No MPEG artefacts were detected in the transfer.

    A small number of aliasing artefacts may be seen, with examples being seen at 2:23, 4:13, 4:18, 47:25, 66:43 and 80:07. All of these artefacts are very minor and they are never distracting.

    A number of minor film artefacts may be seen for the duration of the opening Fox Searchlight Pictures logo sequence, during the first twenty five seconds of the film. No other film artefacts were noticed at any time during the transfer.

    A set of English subtitles is included for the transfer, presented in a white font. I extensively sampled this stream and found it to be easy to read and consistently accurate.

Video Ratings Summary
Sharpness
Shadow Detail
Colour
Grain/Pixelization
Film-To-Video Artefacts
Film Artefacts
Overall

Audio

    A single English Dolby Digital 5.1 384 kbps track is provided on the disc.

    The dialogue is clear and easy to understand at all times.

    As this is an animated feature, there are the expected obvious problems with audio sync during the soundtrack. No dropouts were detected at any stage during the audio.

    The original score by Glover Gill is performed by the Tosca Tango Orchestra and it is heard only minimally throughout the film, but when used it always suits the on-screen action.

    The surround channels are used only minimally during this heavily dialogue-driven film.

    The subwoofer is used only minimally to support occasional effects and it never draws attention to itself.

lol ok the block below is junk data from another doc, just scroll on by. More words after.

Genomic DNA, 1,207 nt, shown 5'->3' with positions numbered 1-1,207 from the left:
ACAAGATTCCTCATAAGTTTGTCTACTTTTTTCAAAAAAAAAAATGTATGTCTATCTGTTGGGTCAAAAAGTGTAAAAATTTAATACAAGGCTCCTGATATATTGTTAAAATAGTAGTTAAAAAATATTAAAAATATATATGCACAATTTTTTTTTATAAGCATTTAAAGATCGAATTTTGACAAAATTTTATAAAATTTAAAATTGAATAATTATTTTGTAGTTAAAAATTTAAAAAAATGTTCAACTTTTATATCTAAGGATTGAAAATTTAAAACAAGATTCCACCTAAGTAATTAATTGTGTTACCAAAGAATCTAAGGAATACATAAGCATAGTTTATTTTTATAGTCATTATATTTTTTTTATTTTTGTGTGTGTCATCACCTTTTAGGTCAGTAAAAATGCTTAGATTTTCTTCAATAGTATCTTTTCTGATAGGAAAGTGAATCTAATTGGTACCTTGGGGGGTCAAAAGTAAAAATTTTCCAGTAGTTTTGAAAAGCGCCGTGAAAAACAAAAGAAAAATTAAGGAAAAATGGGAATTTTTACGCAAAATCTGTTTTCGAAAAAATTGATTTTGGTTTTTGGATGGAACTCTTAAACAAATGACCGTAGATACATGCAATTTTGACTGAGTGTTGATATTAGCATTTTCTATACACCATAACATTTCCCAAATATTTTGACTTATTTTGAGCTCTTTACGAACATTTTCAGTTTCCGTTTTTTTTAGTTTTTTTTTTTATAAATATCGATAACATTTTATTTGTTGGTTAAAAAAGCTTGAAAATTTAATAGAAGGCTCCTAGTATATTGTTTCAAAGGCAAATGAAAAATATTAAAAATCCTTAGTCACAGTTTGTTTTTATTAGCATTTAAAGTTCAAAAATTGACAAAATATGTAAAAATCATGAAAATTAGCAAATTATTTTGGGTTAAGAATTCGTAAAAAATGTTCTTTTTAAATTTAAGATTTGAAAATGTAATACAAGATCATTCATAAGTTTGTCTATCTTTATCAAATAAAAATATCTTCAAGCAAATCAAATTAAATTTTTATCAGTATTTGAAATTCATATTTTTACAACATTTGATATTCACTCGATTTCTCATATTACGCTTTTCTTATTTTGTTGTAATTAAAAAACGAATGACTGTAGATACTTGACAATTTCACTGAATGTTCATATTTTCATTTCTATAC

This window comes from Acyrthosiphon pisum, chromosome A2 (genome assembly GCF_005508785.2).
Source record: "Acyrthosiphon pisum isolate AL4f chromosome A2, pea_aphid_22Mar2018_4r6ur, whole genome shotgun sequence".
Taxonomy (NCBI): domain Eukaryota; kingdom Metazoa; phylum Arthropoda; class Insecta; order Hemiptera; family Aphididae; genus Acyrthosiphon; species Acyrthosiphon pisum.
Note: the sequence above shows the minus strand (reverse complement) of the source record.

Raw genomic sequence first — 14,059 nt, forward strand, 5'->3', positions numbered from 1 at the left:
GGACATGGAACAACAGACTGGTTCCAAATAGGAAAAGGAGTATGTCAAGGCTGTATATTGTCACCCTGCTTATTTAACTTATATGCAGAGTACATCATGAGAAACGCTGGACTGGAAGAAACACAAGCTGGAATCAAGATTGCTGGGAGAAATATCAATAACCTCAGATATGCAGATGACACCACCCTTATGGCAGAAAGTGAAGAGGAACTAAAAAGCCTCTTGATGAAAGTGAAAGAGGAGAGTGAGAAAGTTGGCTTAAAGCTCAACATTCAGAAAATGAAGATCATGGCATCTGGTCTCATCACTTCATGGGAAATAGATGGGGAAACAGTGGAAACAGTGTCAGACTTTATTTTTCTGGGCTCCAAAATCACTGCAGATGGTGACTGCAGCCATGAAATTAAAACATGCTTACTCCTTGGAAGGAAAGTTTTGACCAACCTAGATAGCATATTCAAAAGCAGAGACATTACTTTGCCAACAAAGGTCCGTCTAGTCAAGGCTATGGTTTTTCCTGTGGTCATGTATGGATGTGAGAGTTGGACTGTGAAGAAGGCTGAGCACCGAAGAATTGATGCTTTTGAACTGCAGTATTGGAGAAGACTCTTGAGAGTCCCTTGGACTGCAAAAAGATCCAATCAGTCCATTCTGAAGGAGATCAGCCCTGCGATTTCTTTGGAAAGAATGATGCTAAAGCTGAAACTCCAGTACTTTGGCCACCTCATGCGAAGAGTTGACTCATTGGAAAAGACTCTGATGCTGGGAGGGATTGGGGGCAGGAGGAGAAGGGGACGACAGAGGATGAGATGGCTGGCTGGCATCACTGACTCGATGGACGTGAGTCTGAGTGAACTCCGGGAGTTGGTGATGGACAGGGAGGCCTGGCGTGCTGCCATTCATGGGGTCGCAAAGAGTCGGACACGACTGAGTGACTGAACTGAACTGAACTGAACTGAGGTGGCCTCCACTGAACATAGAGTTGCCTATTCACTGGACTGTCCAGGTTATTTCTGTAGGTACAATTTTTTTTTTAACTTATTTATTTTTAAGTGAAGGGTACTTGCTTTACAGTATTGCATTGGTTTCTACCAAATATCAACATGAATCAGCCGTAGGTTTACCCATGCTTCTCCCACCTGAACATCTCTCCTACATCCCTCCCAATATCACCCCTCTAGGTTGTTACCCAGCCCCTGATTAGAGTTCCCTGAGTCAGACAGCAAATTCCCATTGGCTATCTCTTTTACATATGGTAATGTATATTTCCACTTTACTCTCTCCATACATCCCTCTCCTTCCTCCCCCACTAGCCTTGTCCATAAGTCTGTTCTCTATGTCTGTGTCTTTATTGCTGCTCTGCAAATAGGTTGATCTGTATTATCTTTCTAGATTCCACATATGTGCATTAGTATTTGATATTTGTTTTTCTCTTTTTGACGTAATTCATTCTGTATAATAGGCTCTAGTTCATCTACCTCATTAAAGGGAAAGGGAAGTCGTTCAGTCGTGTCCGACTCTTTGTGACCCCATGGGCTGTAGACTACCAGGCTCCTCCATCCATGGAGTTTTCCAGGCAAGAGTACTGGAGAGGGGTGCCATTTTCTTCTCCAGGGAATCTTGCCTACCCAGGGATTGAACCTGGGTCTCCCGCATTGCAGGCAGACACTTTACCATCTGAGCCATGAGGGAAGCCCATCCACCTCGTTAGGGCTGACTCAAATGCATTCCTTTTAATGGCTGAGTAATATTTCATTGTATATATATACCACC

Audio Ratings Summary
Dialogue
Audio Sync
Clicks/Pops/Dropouts
Surround Channel Use
Subwoofer
Overall

Extras

    Disappointingly, no extras are provided on this rental release.

Menu

    The basic non-animated menu is presented at an aspect ratio of either 1.78:1 or 1.33:1 depending upon the player setup.

R4 vs R1

NOTE: To view non-R4 releases, your equipment needs to be multi-zone compatible and usually also NTSC compatible.

    The Region 4 rental version of this disc misses out on:

    The Region 1 version of this disc misses out on:

   The lack of extras on this rental release is disappointing but hopefully the retail edition will include the complete set of extras found on the R1 version.

Summary

    Waking Life is an interesting film that will appeal to viewers who do not demand a structured story line.

    The excellent video transfer is of reference quality.

    The front focused audio transfer is suitable for this dialogue driven feature.

    No extras are included on this disc.

Ratings (out of 5)

Video
Audio
Extras
Plot
Overall

© Anthony Kable (read my bio)
Tuesday, September 17, 2002
Review Equipment
DVDToshiba 2109, using S-Video output
DisplaySony KP-E41SN11. Calibrated with Video Essentials.
Audio DecoderBuilt in to amplifier/receiver. Calibrated with Video Essentials.
AmplificationFront left/right: ME75b; Center: DA50ES; rear left/right: DA50ES; subwoofer: NAD 2600 (Bridged)
SpeakersFront left/right: VAF DC-X; Center: VAF DC-6; rear left/right: VAF DC-7; subwoofer: Custom NHT-1259

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Comments (Add)
retail version - wolfgirv